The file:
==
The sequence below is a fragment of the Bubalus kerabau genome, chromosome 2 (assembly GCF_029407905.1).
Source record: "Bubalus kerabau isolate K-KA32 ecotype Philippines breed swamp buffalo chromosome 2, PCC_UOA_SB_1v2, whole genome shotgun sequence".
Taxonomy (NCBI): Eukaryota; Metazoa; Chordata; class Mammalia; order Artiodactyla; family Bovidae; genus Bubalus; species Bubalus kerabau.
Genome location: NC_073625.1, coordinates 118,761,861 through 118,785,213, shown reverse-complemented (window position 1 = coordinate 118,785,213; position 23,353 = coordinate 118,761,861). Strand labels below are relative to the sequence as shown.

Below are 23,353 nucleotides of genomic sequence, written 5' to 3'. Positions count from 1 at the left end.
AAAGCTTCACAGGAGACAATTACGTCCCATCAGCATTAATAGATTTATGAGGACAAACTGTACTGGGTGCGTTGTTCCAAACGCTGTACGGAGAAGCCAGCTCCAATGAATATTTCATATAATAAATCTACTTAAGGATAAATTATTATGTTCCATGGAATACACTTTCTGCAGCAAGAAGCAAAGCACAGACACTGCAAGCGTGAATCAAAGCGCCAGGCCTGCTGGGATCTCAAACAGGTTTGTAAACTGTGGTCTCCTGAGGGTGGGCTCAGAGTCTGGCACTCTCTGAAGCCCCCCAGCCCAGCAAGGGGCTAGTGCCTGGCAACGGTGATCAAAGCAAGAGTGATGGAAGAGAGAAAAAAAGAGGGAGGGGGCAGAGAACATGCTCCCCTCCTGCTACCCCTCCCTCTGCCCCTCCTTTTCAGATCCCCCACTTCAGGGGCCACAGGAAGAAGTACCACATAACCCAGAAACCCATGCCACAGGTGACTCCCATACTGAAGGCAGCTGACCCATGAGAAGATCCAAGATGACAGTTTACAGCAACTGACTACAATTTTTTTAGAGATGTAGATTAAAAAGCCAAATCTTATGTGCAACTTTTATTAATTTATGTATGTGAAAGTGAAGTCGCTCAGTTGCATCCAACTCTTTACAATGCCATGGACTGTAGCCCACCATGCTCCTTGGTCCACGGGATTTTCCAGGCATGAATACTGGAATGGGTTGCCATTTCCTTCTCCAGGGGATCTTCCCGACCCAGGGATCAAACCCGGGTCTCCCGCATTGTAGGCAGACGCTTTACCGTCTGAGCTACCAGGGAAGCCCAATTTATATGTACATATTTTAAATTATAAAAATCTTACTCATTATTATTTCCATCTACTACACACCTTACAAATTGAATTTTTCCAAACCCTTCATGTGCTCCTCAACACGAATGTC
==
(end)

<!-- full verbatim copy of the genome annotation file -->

The sequence below is a fragment of the Bubalus kerabau genome, chromosome 2 (assembly GCF_029407905.1).
Source record: "Bubalus kerabau isolate K-KA32 ecotype Philippines breed swamp buffalo chromosome 2, PCC_UOA_SB_1v2, whole genome shotgun sequence".
Taxonomy (NCBI): Eukaryota; Metazoa; Chordata; class Mammalia; order Artiodactyla; family Bovidae; genus Bubalus; species Bubalus kerabau.
Genome location: NC_073625.1, coordinates 118,761,861 through 118,785,213, shown reverse-complemented (window position 1 = coordinate 118,785,213; position 23,353 = coordinate 118,761,861). Strand labels below are relative to the sequence as shown.

Below are 23,353 nucleotides of genomic sequence, written 5' to 3'. Positions count from 1 at the left end.
AAAGCTTCACAGGAGACAATTACGTCCCATCAGCATTAATAGATTTATGAGGACAAACTGTACTGGGTGCGTTGTTCCAAACGCTGTACGGAGAAGCCAGCTCCAATGAATATTTCATATAATAAATCTACTTAAGGATAAATTATTATGTTCCATGGAATACACTTTCTGCAGCAAGAAGCAAAGCACAGACACTGCAAGCGTGAATCAAAGCGCCAGGCCTGCTGGGATCTCAAACAGGTTTGTAAACTGTGGTCTCCTGAGGGTGGGCTCAGAGTCTGGCACTCTCTGAAGCCCCCCAGCCCAGCAAGGGGCTAGTGCCTGGCAACGGTGATCAAAGCAAGAGTGATGGAAGAGAGAAAAAAAGAGGGAGGGGGCAGAGAACATGCTCCCCTCCTGCTACCCCTCCCTCTGCCCCTCCTTTTCAGATCCCCCACTTCAGGGGCCACAGGAAGAAGTACCACATAACCCAGAAACCCATGCCACAGGTGACTCCCATACTGAAGGCAGCTGACCCATGAGAAGATCCAAGATGACAGTTTACAGCAACTGACTACAATTTTTTTAGAGATGTAGATTAAAAAGCCAAATCTTATGTGCAACTTTTATTAATTTATGTATGTGAAAGTGAAGTCGCTCAGTTGCATCCAACTCTTTACAATGCCATGGACTGTAGCCCACCATGCTCCTTGGTCCACGGGATTTTCCAGGCATGAATACTGGAATGGGTTGCCATTTCCTTCTCCAGGGGATCTTCCCGACCCAGGGATCAAACCCGGGTCTCCCGCATTGTAGGCAGACGCTTTACCGTCTGAGCTACCAGGGAAGCCCAATTTATATGTACATATTTTAAATTATAAAAATCTTACTCATTATTATTTCCATCTACTACACACCTTACAAATTGAATTTTTCCAAACCCTTCATGTGCTCCTCAACACGAATGTC